Every two years, the Festival Panafricain du Cinema et la Television de Ouagadougou (FESPACO) is held in Burkina-Faso. On 26 February 2005 the festival’s nineteenth edition started. The organization expects a total of five thousand spectators. The festival lasts until 5 March and is themed 'Training and professionalization of the African film industry'.
'There are no film academies in West-Africa so hardly any new filmmakers are trained,' says Sonde Hamadou of FESPACO. The goal is to organise debates in which plans are devised for establishing such an academy.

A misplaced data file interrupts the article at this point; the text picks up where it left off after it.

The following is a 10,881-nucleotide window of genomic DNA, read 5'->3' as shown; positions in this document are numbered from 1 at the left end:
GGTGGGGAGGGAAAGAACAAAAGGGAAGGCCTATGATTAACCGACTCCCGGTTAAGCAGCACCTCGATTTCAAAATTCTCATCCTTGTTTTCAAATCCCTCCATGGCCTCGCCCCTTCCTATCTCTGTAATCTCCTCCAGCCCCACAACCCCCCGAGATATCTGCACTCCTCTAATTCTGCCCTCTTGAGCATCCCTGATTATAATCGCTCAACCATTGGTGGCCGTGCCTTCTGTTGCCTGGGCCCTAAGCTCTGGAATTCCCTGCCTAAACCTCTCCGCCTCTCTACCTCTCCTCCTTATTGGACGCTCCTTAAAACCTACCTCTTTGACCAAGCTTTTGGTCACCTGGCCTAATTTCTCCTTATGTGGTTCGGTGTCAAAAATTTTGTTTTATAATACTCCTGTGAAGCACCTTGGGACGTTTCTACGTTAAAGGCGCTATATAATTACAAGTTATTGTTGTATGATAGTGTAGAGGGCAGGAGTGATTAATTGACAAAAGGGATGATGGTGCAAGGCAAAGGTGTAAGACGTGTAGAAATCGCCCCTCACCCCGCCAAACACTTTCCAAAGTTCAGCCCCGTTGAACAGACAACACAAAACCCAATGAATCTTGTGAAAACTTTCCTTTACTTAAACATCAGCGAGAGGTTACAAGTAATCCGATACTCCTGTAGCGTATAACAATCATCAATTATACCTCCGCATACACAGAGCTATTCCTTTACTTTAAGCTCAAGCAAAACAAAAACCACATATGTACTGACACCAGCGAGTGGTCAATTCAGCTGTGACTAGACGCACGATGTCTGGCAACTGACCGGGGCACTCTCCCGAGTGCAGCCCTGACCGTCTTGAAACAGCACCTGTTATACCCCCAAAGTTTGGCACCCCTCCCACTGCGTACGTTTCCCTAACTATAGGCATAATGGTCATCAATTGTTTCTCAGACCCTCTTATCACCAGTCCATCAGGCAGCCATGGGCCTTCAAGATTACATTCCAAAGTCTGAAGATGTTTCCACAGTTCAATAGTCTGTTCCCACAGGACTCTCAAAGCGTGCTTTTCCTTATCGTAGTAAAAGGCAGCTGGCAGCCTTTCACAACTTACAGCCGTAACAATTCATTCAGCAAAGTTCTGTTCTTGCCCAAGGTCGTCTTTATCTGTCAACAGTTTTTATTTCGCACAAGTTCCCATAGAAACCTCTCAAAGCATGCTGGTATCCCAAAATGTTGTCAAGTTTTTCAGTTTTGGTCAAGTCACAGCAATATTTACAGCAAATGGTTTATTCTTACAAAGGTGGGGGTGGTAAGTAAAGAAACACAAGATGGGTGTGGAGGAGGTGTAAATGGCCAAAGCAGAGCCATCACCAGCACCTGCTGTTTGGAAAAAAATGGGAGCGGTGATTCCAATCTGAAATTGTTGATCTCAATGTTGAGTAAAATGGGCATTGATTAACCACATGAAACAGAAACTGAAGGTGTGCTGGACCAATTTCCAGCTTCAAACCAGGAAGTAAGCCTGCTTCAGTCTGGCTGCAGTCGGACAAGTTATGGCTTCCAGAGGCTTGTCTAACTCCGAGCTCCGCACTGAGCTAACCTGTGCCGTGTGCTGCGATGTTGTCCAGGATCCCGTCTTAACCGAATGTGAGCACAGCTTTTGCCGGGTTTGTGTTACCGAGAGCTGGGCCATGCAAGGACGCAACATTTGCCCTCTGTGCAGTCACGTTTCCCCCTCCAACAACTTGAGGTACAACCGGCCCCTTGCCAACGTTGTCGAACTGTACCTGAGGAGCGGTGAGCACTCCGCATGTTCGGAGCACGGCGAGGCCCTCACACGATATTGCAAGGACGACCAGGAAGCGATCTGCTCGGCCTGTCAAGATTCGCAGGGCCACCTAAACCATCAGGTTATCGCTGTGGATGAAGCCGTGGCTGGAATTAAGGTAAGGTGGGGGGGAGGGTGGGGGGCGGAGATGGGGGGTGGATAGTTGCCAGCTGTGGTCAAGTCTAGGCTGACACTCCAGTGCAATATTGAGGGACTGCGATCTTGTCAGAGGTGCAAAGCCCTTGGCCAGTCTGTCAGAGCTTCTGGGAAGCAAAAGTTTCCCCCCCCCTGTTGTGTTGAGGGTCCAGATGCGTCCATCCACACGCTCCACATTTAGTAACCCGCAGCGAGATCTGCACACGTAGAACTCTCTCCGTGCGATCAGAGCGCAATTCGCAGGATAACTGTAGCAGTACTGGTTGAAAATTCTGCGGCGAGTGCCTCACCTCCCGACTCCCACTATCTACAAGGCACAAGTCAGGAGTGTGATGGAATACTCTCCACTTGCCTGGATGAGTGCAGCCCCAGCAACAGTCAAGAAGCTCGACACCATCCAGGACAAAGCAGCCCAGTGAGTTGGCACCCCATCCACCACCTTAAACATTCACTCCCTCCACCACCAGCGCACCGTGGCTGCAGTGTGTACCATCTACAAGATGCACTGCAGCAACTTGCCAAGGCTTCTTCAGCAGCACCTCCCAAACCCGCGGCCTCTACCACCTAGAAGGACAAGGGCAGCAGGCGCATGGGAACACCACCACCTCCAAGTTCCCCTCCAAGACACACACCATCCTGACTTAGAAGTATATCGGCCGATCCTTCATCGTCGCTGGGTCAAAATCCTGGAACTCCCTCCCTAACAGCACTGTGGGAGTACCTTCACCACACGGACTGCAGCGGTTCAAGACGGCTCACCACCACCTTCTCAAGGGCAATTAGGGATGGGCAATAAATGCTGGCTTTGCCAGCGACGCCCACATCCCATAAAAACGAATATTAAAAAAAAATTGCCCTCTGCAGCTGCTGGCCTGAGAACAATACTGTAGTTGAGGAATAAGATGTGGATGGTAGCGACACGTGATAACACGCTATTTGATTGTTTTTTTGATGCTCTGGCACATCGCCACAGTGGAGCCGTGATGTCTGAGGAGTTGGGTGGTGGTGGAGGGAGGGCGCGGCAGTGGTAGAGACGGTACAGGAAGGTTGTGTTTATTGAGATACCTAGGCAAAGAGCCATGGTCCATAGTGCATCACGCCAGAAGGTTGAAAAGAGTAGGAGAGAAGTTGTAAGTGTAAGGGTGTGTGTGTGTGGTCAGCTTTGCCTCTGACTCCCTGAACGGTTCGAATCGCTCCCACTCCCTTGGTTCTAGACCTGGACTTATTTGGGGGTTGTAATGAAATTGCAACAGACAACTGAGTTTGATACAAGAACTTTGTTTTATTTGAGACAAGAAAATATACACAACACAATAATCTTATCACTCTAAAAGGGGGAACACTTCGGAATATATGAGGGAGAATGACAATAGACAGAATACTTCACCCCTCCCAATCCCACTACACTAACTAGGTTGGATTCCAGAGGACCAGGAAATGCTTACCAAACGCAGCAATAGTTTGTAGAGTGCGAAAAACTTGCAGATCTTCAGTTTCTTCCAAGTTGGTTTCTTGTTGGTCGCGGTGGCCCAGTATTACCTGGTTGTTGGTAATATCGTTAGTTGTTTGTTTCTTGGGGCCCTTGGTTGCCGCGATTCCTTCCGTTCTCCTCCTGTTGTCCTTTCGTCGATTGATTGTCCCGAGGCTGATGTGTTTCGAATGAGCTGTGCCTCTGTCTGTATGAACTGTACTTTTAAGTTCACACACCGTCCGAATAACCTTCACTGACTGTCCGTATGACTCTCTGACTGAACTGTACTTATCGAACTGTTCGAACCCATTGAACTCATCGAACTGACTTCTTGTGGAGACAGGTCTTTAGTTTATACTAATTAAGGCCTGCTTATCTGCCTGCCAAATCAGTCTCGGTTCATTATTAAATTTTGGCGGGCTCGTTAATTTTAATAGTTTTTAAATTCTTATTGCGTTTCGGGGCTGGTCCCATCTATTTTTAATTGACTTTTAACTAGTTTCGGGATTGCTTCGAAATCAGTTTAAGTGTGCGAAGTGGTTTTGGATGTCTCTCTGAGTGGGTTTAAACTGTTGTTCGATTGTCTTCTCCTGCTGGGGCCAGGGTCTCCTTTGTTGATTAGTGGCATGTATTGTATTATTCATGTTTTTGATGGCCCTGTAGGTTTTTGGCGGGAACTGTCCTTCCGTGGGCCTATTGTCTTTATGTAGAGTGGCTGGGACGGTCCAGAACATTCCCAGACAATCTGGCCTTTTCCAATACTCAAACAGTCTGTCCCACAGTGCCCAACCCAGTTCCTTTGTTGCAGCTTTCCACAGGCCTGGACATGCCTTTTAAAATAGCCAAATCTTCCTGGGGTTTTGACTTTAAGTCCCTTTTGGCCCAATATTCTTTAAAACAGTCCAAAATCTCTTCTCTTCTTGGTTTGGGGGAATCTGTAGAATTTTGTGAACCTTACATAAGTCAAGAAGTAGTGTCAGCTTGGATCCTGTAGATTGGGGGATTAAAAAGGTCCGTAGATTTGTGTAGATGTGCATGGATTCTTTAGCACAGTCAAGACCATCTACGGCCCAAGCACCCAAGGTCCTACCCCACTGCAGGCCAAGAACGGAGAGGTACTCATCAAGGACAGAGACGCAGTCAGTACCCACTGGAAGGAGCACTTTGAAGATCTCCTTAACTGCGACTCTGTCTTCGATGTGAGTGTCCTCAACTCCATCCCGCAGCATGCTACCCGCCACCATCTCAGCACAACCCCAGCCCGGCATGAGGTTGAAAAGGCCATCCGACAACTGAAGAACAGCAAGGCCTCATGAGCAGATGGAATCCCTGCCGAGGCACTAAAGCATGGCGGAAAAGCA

There are many films to admire, mainly from French-speaking African countries. Dani Kouyate from Burkina-Faso with Ouaga Saga is the likely winner of the Étalon d'or de Yennenga, one of the four awards that will be granted.
African film is being appreciated internationally. South-African Marc Dornford-May won the Gold Bear award at the renowned festival in Berlin in February for best film with U-Carmen e-Khayelitsha. At the San Sebastian festival in 2004, the Montblanc Award went to Fanta Nacro from Burkina-Faso, for the scenario of La Nuit de la Vérité. Yesterday by Darrell Roodt from South-Africa was even nominated for an Oscar.